After a 22-year occupation, Israel’s withdrawal from the south of Lebanon in 2000 saw Nasrallah’s popularity surge. He boosted his standing further by arranging a prisoner exchange with Israel in January 2004. The deal secured the release of over 400 Palestinian, Lebanese and other Arab prisoners and the bodies of Lebanese and Arab citizens (including that of his son, Hadi, who had been killed fighting Israeli forces in 1997).
Nasrallah captured the hearts of millions in the Islamic world. His face appeared on billboards, key chains and screensavers. People sat glued to their televisions for hours as he delivered his passionate speeches. His popularity went far beyond any of the regional presidents and kings who had ruled their countries for decades.
In July 2006, Hezbollah militants crossed from Lebanon into Israel and ambushed two Israeli army vehicles, killing three soldiers and capturing two. In response, Israel launched a devastating attack against Hezbollah strongholds (in Lebanon’s southern region and South Beirut) and destroyed Nasrallah’s house and offices.
While Lebanon sustained widespread destruction during the month-long war, Hezbollah managed to inflict significant loss of life and equipment damage on Israel, forcing the latter to sign a ceasefire agreement. Once again, under Nasrallah’s leadership, Hezbollah had defeated the Israelis. This victory and Hezbollah’s post-war reconstruction and rehabilitation efforts cemented the group’s popularity throughout Lebanon and the Arab world.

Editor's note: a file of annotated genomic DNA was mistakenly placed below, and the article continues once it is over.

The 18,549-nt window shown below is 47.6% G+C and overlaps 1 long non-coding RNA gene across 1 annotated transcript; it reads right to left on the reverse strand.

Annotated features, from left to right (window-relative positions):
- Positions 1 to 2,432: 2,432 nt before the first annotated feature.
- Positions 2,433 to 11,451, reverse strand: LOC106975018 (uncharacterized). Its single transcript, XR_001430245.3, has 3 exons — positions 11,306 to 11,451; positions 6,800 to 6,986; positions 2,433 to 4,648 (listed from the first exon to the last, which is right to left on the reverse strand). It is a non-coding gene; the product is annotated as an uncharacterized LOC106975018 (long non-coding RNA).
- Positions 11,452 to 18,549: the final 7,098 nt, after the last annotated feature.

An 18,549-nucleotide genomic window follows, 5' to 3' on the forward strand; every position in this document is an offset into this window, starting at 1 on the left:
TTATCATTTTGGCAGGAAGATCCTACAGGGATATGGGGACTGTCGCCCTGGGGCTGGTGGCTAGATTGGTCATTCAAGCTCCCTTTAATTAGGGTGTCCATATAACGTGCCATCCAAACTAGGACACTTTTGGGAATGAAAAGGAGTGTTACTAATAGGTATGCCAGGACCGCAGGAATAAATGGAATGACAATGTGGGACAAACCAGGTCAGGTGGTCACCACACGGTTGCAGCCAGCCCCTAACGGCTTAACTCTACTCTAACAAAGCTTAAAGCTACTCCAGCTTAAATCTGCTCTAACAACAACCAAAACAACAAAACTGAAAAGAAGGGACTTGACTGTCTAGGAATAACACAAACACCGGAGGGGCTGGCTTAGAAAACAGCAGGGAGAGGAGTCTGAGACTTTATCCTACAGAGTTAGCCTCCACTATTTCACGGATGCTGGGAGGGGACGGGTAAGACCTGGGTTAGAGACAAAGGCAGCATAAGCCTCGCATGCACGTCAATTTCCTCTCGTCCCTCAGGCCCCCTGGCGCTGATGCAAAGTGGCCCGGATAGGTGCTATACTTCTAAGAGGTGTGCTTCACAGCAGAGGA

For many Lebanese, however, Nasrallah’s record has begun to tarnish. In May 2008, Hezbollah seized control of much of western Beirut, after the Lebanese government took measures against the group’s private telecommunications network. The incident was viewed by the majority of Sunni and Christian Lebanese as an indication that Hezbollah could hijack the whole country by force.
Hezbollah’s refusal to disarm, pointing to Israel as an ongoing threat, and its direct affiliation with Iran have long been criticized by the majority of non-Shiite Lebanese.
In a speech from 1988 which was recently published by the Saudi channel Al-Arabiyya, Nasrallah said the ultimate goal of his group was to establish an Islamic Shiite State in Lebanon. The recording has rattled Lebanon’s non-Shiite populations.
What has hurt Nasrallah’s reputation most, however,is Hezbollah’s involvement in the four-year conflict in Syria. Since 2012, Hezbollah has politically and militarily supported the regime of Bashar al-Assad, despite official Lebanese disapproval.
This involvement has been seen as blind support of a repressive regime regardless of its legitimacy. Many Arabs have also criticized what they see as Nasrallah’s double standards concerning the Arab Spring. While praising the pro-democracy Shiite movement in Bahrain, Nasrallah has condemned opponents of the Syrian regime, including peaceful activists.
Over the past three years, Nasrallah’s support in the Islamic world has experienced a sharp decline. Many observers believe that the leader’s recent actions and stances have been a highly effective way to squander decades of hard-won popularity.
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Yahya ibn Abi Kathir (769-848)